Six UW-Madison students awarded Gilman Scholarships

The U.S. Department of State announced that six University of Wisconsin–Madison students are among the 1,201 American undergraduate students from 363 colleges and universities across the U.S. selected to receive the prestigious Benjamin A. Gilman International Scholarship to study or intern abroad during the summer 2018.

Gilman Scholars receive up to $5,000 to apply toward their study abroad or international internship program costs with additional funding available for the study of a critical language overseas. The Gilman Scholarship supports American undergraduate students of limited financial means to study or intern abroad and, since 2001, has enabled more than 25,000 outstanding Americans of diverse backgrounds to engage in meaningful educational experiences abroad. The program has successfully broadened U.S. participation in study abroad, while emphasizing countries and regions where fewer Americans traditionally study.

UW–Madison awardees, locations of study abroad and internship programs, and majors

  • Moriah Marwitz, Costa Rica, wildlife ecology with a certificate in environmental studies
  • Alexander Villalba, South Africa, anthropology with a certificate in Chican@ and Latin@ studies
  • Christiana Kmecheck, Spain, biology and Spanish
  • Cindy Her, Thailand, nursing with a certificate in global health
  • Sara Thao, Thailand, human development and family studies
  • Meredith Nesbitt, Uruguay, conservation biology and music

Meredith Nesbitt, who is majoring in conservation biology and music, will use the scholarship to participate in a limnology internship in Uruguay arranged through the International Internship Program (IIP). Nesbitt will conduct water research and develop a use plan for a water reservoir. She is the only awardee in the nation travelling to Uruguay.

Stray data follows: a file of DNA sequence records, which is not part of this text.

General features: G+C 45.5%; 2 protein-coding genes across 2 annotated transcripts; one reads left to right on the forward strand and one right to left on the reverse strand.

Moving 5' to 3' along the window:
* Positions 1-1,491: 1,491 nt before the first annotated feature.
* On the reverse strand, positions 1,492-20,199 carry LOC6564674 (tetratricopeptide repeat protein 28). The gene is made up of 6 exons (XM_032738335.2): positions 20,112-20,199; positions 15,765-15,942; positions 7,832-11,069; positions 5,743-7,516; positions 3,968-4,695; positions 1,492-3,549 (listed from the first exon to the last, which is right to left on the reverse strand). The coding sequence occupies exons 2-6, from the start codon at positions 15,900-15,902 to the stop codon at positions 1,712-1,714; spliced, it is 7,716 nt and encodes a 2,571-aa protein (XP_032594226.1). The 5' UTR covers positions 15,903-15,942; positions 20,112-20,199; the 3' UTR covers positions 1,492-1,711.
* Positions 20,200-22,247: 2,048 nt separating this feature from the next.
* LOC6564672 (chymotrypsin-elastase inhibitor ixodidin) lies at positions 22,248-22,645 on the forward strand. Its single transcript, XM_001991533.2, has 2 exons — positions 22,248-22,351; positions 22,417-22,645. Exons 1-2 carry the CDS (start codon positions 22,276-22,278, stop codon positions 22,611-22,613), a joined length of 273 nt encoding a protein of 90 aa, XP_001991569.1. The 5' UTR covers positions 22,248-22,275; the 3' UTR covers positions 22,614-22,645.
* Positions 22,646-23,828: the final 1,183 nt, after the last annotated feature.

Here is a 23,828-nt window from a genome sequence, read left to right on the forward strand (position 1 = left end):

“It is an amazing opportunity,” Nesbitt said. “I wouldn’t have been able to study abroad without the funding. I am also really grateful to the staff at the IIP office who have created these connections and are already tied into experiences they know will benefit students.”

In additional to gaining professional experience in her field, Nesbitt is eager to improve her Spanish language skills and better understand water use and access in different cultures. She also noted that this experience will serve to bridge the gap between the lessons she learned in the classroom and how they can be put into practice.

“International internships allow students to develop both professional and cross-cultural skills for the workplace,” says Michelle Kern Hall, interim director of IIP. “However, funding is often a barrier so significant scholarships like Gilman help open doors for more students who may not otherwise consider internships or study abroad possible.

The Gilman Program is sponsored by the U.S. Department of State’s Bureau of Educational and Cultural Affairs and is supported in its implementation by the Institute of International Education (IIE).